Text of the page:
Rigby tracks down alcoholic Sam (Ray Milland, from Lost Weekend) and gets Dr. Forrest’s dollar, which has “FOC” (Friends of Carlotta) names scrawled on it — including Kitty Collins and Swede Anderson (Kitty’s boyfriend). Rigby tracks down Kitty Collins (Ava Gardner, from The Killers) at the Brentwood Room. He asks if she’s one of Carlotta’s friends, which causes her to leave abruptly. He trails her to a restaurant, where she ditches her brooch into her soup. Rigby subsequently retrieves the brooch, which contains an “EOC” list, on which all names are crossed out, except Swede Anderson’s. Rigby visits Swede (Burt Lancaster, from The Killers) but while Rigby prepares a “java”, Swede is killed. 

Rigby goes to the train station to collect the contents of locker 1936, which contains more lists. A “handsome” guy (Cary Grant, from Suspicion) follows him onto a train but, Rigby puts him to sleep with the help of his harmonica. Rigby finds F.X. Huberman, whose name he found on one of the lists and who turns out to be a “classy dame,” throwing a party (Ingrid Bergman, from Notorious). She flirts with Rigby (represented by Cary Grant’s silhouette), then drugs his drink and steals the locker key.

Rigby wakes up back at his office, where Juliet informs him that Sam Hastings fell out of a window to his death. She also has a New York Times reference for him from her father’s office. The reference is to an article about a South American cruise ship called Immer Essen (German for always eating) on whose last voyage Sam Hastings was a passenger. When Marlowe (Bogart, from The Big Sleep) calls, Rigby questions him about Walter Neff, the ship’s owner, and learns that Neff cruises supermarkets looking for blondes.

Rigby goes into drag by disguises himself as a blonde and meets Neff (Fred MacMurray from Double Indemnity).  Rigby drugs him and finds documents about the Immer Essen, including a passenger list identical to an EOC list, and articles about the ship’s imprisoned captain, Cody Jarrett, who refuses to talk to anyone about it but his mother.  Rigby then dresses up in drag again as Jarrett’s mother to visit Jarrett in prison without arousing the prison guards’ suspicion (James Cagney from White Heat).  He tries to win Jarrett’s confidence by explaining the Friends of Carlotta are after him. Rigby doesn’t learn anything from Jarrett though, so he cashes in a favor with the warden to act as a prisoner for a few days.  Jarrett turns out to be a Friend of Carlotta after all, kidnaps Rigby on a jail break, and shoots him while he’s still in the trunk of the getaway car.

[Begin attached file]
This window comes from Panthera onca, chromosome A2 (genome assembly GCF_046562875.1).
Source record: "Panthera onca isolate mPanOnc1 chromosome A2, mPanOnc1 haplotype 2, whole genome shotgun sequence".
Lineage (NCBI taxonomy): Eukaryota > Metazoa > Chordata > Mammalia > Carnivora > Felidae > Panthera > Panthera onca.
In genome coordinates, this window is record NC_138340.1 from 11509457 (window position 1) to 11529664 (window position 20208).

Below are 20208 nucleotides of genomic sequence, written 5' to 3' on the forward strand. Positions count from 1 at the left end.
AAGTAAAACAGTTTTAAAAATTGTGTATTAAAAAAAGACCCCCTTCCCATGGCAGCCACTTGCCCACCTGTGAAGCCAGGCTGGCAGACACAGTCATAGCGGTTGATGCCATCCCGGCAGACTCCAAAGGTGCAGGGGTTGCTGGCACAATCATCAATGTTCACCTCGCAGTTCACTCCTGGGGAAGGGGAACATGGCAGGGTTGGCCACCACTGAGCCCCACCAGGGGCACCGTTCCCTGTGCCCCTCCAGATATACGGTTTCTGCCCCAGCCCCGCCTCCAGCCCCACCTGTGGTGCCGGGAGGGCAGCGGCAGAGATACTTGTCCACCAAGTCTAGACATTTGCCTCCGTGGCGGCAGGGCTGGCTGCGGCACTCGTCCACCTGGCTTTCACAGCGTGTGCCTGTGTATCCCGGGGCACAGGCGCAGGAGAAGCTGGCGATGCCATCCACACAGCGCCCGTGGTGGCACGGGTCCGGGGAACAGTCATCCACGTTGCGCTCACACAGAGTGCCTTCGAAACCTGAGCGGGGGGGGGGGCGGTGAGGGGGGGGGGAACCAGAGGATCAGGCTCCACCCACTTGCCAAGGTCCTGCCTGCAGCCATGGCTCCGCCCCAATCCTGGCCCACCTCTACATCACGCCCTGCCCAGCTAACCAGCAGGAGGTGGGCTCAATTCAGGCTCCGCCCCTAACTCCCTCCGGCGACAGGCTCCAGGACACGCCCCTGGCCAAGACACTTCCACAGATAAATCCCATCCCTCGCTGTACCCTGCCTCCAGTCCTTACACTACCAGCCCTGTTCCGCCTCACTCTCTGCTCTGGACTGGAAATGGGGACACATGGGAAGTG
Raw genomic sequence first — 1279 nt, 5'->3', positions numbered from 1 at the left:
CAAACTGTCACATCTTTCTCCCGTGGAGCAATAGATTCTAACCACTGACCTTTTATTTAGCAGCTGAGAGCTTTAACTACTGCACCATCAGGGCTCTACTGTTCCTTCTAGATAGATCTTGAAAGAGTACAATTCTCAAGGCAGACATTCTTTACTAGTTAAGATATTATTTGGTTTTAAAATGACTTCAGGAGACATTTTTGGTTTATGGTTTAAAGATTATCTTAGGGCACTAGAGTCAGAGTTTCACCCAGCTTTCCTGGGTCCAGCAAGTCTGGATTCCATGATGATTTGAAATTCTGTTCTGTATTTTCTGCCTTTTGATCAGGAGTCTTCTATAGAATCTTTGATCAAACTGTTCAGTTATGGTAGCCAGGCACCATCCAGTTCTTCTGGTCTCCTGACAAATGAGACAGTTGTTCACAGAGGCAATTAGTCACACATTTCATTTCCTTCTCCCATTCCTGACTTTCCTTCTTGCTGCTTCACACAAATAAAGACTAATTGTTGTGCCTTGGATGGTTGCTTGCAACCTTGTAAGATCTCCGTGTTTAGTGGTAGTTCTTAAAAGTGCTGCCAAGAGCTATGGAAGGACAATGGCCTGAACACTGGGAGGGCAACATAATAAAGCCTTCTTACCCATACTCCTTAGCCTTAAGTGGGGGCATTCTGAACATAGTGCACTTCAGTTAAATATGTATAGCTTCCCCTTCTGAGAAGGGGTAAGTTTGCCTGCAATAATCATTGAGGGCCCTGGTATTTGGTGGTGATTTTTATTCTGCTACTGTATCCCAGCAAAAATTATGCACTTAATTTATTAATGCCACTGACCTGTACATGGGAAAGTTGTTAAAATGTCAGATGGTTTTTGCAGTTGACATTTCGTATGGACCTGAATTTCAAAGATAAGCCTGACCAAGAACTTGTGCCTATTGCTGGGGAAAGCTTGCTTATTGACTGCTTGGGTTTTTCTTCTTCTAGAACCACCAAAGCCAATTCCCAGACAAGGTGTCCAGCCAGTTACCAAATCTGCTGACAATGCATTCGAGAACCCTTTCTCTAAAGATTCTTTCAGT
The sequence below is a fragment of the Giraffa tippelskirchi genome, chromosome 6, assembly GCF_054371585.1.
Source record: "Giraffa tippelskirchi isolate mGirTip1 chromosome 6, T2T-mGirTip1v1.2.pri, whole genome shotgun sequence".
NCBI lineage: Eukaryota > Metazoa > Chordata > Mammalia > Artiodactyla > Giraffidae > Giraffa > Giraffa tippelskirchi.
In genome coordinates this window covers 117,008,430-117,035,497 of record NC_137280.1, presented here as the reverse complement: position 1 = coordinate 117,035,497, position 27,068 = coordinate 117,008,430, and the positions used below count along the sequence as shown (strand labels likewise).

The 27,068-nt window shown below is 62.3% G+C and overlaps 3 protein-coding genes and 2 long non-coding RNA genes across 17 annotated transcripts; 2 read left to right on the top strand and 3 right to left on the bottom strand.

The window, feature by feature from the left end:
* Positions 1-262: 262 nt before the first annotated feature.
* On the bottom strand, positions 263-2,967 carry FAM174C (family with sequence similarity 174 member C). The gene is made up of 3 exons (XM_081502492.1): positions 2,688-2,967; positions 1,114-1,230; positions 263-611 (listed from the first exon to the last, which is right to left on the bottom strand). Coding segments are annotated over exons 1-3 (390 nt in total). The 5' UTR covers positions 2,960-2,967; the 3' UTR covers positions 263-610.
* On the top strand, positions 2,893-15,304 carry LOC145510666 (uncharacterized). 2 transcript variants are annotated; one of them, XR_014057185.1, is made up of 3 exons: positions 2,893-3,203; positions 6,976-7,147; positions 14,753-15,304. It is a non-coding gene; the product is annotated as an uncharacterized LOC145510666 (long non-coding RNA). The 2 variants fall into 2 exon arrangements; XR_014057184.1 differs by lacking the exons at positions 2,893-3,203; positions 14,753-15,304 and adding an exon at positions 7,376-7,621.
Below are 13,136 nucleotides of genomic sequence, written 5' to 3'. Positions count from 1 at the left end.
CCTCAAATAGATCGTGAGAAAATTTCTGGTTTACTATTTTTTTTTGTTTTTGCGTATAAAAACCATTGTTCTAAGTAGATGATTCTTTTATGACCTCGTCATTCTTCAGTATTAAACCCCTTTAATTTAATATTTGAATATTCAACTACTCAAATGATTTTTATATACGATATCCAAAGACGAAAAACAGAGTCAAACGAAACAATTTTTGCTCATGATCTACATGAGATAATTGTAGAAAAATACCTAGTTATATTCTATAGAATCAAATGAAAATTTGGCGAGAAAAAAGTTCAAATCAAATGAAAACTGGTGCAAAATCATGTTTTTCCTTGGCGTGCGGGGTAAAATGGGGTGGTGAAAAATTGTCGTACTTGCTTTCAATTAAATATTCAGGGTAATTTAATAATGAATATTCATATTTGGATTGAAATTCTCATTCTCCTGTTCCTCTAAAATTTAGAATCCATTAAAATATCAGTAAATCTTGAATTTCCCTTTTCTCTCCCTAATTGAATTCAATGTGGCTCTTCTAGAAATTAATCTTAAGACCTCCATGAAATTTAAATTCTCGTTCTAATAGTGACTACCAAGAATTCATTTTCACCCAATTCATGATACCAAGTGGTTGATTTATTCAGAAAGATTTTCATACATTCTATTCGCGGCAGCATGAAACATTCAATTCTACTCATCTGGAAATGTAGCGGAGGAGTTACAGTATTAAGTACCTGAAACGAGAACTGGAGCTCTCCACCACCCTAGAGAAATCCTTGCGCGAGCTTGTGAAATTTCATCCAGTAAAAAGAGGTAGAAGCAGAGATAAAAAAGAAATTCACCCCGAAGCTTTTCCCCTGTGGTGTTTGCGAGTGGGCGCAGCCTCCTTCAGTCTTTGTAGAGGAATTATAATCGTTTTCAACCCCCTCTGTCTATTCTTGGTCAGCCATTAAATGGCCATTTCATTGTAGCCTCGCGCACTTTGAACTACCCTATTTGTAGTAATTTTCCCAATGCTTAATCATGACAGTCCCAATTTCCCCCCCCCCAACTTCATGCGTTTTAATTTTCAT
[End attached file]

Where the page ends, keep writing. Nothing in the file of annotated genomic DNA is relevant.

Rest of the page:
After sucking out a third bullet, Juliet leaves for the drugstore for medicine. On her way out, a call comes in from an old flame (Joan Crawford, in Humoresque). Juliet overhears parts of it, takes it to be a double dating by Rigby and closes the case. While Rigby is drinking, thinking himself betrayed by Juliet, Marlowe calls and tips Rigby off that Carlotta is an island off Peru. There Rigby tracks down the hideout where he finds Juliet, her father (actually still alive), and her butler, who introduces himself as Field Marshal Wilfried von Kluck (Carl Reiner).

Rigby and the Field Marshal compete about the right to explain what happened. It turns out that Dr. Forrest had been tricked into divulging a secret cheese mold by Nazis posing as a humanitarian organization.  Once he discovered their true intent, to use the mold’s corrosive properties to destroy America and make a comeback, he assembled a list of Nazi agents, the “Friends of Carlotta.” Before he could divulge the names to the FBI, he was abducted and his death faked to prevent a police investigation.  The Immer Essen, a cruise ship passing by, witnessed the corrosive effects of the mold tests, making all passengers “Enemies of Carlotta” and targets for murder. Rigby is captured but Juliet gets the Field Marshal to say “cleaning woman,” causing Rigby to go berserk, break his chains and overpower the Nazis.  While Juliet gets Rodriguez, the Field Marshal manages to pull one of the switches, destroying Terre Haute, Indiana, before being shot dead by Rigby who remakes that they just got a new public library.

Here is a list of the films used in Dead Men Don’t Wear Plaid:

This Gun for Hire (1942)

The Glass Key (1942)

Double Indemnity (1944)

The Lost Weekend (1945)

The Killers (1946)

Deception (1946)

Humoresque (1946)

The Big Sleep (1946)

Dark Passage (1947)

White Heat (1949)

Johnny Eager (1941)

Keeper of the Flame (1942)

The Postman Always Rings Twice (1946)

The Bribe (1949)

Suspicion (1941)

Notorious (1946)

I Walk Alone (1947)

Sorry, Wrong Number (1948)

In a Lonely Place (1950)

The film grossed about 4 million in its first weekend and has grossed to date about 18 million.  All in all a very interesting film and get an A for creativity since I have not seen a film try what Dead Men accomplished intermingling the old and the new of film history.  The cheese mold think is a little corny but watching it is like watching the “best of” of some great old film noir movies.  Go ahead and watch it it is even safe viewing for the whole family.

 
2 Comments

Posted by on June 7, 2013 in Movie Reviews